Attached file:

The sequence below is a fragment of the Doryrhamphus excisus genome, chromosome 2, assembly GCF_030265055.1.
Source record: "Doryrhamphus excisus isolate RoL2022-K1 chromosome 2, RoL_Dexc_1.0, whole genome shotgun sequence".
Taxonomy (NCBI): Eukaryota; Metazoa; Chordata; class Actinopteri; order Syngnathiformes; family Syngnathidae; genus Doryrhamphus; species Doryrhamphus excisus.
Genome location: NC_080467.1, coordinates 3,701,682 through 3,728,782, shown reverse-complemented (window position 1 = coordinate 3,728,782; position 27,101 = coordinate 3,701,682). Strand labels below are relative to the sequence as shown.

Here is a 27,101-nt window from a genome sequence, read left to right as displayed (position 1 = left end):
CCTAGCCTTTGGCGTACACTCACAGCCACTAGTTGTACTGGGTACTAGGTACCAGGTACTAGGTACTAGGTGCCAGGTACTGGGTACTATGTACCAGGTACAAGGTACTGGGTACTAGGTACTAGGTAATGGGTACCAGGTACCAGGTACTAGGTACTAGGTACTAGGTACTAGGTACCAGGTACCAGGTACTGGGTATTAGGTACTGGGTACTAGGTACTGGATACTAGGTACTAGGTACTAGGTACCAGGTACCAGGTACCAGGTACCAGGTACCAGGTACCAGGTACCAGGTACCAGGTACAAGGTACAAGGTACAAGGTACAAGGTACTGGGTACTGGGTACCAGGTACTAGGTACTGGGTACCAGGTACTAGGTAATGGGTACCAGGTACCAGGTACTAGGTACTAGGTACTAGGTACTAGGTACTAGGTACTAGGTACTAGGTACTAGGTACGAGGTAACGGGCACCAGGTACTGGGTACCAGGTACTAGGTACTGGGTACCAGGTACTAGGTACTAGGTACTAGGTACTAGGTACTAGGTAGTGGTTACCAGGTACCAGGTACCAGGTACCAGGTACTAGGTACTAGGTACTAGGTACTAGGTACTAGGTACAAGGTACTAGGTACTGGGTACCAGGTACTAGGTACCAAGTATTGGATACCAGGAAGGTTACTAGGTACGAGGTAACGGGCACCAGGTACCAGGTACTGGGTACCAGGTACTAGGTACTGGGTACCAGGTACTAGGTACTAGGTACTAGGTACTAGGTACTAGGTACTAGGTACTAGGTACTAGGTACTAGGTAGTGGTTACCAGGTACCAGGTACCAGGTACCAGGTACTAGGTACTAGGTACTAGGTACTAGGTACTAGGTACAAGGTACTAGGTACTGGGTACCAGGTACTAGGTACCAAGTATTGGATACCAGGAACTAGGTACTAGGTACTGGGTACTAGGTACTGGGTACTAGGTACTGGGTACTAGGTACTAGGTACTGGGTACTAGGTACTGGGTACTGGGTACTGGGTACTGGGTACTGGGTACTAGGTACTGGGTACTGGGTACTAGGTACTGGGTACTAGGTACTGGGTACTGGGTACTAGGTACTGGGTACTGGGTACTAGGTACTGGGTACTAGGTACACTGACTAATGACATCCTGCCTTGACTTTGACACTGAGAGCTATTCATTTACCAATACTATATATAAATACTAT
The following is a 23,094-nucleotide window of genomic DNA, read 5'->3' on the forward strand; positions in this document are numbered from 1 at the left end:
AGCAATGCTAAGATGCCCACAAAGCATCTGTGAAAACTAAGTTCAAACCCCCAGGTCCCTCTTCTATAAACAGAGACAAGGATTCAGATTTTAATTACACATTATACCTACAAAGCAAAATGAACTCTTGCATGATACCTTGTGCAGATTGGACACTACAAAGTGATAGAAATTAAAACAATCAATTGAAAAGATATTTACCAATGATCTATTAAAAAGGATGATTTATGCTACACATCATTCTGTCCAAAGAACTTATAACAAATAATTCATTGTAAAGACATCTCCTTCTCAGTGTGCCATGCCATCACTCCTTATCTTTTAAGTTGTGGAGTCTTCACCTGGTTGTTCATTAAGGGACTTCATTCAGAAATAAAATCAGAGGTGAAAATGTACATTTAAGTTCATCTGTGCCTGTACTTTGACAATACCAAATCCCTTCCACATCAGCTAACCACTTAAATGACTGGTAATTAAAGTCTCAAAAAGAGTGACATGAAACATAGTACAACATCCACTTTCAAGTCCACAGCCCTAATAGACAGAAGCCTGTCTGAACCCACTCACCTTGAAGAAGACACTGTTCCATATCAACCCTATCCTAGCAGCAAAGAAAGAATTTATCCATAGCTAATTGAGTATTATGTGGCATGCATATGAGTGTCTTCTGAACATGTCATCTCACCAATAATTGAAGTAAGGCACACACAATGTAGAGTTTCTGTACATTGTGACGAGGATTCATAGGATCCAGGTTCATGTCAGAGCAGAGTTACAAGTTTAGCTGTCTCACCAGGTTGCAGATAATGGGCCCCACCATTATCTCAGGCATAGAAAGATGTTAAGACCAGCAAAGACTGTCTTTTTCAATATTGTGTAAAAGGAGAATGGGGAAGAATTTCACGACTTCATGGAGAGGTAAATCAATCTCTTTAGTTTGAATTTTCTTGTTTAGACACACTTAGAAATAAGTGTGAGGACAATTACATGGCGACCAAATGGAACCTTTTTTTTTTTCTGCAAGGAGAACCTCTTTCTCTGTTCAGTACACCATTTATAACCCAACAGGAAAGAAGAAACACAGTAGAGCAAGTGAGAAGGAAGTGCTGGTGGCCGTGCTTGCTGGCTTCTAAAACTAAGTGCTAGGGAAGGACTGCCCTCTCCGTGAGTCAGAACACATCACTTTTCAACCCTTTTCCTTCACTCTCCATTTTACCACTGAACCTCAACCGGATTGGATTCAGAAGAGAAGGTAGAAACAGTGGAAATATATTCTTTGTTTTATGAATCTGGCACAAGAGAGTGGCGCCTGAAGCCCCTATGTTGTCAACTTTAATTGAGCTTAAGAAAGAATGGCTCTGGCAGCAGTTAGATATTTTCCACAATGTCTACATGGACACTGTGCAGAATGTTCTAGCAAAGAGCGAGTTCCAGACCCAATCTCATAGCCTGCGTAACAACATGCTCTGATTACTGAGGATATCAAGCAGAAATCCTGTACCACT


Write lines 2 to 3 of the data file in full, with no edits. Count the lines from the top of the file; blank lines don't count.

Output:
Source record: "Doryrhamphus excisus isolate RoL2022-K1 chromosome 2, RoL_Dexc_1.0, whole genome shotgun sequence".
Taxonomy (NCBI): Eukaryota; Metazoa; Chordata; class Actinopteri; order Syngnathiformes; family Syngnathidae; genus Doryrhamphus; species Doryrhamphus excisus.